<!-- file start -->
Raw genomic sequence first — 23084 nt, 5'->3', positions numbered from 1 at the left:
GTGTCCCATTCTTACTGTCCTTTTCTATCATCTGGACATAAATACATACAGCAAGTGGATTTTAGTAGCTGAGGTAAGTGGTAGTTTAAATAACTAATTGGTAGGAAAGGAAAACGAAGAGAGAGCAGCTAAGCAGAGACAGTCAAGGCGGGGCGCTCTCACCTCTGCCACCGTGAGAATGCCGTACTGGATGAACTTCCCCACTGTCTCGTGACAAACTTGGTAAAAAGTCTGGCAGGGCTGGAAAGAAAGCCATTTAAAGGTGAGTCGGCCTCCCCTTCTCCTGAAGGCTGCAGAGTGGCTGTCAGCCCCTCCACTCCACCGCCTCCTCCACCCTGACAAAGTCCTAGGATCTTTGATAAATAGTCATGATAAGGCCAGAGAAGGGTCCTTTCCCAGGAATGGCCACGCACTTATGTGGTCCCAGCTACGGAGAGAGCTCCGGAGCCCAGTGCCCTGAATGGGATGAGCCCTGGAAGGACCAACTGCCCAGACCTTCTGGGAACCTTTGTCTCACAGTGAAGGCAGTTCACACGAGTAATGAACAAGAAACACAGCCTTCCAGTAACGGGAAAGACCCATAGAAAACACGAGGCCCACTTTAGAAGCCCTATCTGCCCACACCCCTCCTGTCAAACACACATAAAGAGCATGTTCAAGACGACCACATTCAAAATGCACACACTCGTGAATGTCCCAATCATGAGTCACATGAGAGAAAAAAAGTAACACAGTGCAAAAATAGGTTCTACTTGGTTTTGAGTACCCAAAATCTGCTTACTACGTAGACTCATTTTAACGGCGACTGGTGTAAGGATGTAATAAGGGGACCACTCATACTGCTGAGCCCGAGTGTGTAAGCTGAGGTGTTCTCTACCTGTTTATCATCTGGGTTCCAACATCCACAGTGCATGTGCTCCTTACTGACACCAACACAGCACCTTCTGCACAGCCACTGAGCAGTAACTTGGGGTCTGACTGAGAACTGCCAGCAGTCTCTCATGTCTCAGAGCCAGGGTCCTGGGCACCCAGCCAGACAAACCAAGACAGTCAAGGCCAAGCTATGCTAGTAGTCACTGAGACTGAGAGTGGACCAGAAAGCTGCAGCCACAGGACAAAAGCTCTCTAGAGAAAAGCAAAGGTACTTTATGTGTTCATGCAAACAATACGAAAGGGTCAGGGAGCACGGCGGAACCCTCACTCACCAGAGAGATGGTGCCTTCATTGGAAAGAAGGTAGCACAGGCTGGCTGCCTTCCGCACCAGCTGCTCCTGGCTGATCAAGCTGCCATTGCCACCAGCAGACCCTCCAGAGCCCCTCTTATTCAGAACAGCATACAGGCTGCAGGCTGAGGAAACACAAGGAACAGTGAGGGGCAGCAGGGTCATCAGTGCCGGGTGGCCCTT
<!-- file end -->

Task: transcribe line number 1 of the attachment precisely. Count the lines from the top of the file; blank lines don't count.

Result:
Raw genomic sequence first — 23084 nt, 5'->3', positions numbered from 1 at the left: